Reedy Creek’s deal may benefit from the lack of Florida bond issues this year, said Ted Swinarski, a senior vice-president at FMSbonds Inc., a broker-dealer firm based in Boca Raton. Florida issuers have sold $8.4 billion of debt this year, down from $9.4 billion over the same period in 2012, data compiled by Bloomberg show.
Florida doesn’t have a personal income tax, meaning residents benefit only from the federal tax-exemption on munis, which they can get from bonds across the country. Floridians still tend to prefer in-state issuers that they know, Swinarski said.
Proceeds from the district’s record sale will mostly fund improvements to Buena Vista Drive, which runs through the resort and leads to areas including Disney’s Hollywood Studios theme park, Downtown Disney shopping and entertainment complex and Blizzard Beach water park.
The district also wants to construct two parking garages near Downtown Disney. Disney announced in March plans to rebrand the area as Disney Springs, doubling the number of shopping and entertainment venues.
Disney Springs is expected to be completed in 2016, Tom Staggs, chairman of Walt Disney Parks and Resorts, wrote in March 14 post on the company’s website. He called the project “a timeless and vibrant place that celebrates the turn-of-the century lakeside towns that dotted the Florida landscape.”
Reedy Creek “is Disney, and everybody knows it’s Disney,” Swinarski said. “The credit is fine. It’ll do really well.”
Disney spokesman Bryan Malenius declined to comment.
Municipal issuers such as Dallas-Fort Worth International Airport are set to sell $5.2 billion in long-term debt this week, Bloomberg data show. California will issue about $5.5 billion in revenue-anticipation notes, or RANs, as soon as tomorrow.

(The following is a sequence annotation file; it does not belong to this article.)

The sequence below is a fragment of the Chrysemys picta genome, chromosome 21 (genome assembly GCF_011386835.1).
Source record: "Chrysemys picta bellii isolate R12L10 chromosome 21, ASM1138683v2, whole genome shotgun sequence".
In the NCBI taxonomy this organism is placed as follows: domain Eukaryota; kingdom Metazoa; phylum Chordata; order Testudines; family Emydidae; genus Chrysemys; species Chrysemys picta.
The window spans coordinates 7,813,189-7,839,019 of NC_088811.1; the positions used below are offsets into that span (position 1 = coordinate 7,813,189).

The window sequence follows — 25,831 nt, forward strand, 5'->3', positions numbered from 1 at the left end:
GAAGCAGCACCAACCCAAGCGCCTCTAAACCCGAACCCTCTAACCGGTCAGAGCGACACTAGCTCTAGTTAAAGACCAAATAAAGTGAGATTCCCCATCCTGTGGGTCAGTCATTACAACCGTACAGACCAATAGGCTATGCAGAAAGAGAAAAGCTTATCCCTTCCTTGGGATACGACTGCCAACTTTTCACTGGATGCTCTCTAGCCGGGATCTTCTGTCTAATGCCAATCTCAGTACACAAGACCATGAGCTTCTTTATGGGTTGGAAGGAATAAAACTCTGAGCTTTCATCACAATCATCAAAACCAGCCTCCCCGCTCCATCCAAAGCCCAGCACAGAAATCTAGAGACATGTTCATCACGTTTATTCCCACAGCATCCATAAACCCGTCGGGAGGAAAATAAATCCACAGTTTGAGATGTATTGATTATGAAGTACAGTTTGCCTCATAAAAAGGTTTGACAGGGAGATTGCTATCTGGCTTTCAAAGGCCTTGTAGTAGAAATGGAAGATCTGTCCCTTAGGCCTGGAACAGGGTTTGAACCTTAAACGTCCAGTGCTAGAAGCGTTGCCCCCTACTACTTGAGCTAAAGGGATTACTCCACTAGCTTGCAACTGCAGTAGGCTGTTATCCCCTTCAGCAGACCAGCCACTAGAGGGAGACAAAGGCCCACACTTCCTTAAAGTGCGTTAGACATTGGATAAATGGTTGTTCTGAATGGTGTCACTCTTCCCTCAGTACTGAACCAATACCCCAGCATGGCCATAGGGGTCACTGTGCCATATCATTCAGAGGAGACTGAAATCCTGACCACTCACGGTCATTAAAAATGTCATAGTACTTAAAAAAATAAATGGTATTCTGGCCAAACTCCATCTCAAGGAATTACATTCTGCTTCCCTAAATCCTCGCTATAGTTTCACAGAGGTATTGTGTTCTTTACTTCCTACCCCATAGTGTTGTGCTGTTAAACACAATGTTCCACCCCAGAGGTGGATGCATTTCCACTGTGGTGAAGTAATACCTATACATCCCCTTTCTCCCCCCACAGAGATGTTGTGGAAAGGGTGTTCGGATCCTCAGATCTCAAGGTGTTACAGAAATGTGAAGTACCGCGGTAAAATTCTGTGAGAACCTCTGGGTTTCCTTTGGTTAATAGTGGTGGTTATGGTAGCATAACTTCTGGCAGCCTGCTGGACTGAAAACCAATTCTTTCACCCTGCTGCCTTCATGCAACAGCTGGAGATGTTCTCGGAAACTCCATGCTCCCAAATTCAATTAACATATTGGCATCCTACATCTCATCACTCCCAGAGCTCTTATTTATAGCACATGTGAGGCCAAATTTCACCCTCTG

At 2.85 percent, yields on benchmark 10-year munis are close to the lowest since July 24. The interest rate compares with 2.62 percent for similar-maturity Treasuries.
The ratio of the two yields, a gauge of relative value, is about 109 percent, compared with an average of 93 percent since 2001. The greater the figure, the cheaper munis are compared with federal securities.
Following is a pending sale:
Connecticut plans to sell $500 million in general-obligation securities in a negotiated issue this week, according to data compiled by Bloomberg. The borrowing includes $235 million in state and federal tax-exempt debt, $165 million in variable-rate bonds and $100 million in taxables. Orders for individuals began yesterday and institutional sales were set for tomorrow. M.R. Beal & Co. and Loop Capital Markets are managing the negotiated sales. The securities are rated AA by Standard & Poor’s, its third-highest grade, and Aa3 by Moody’s Investors Service, one step lower.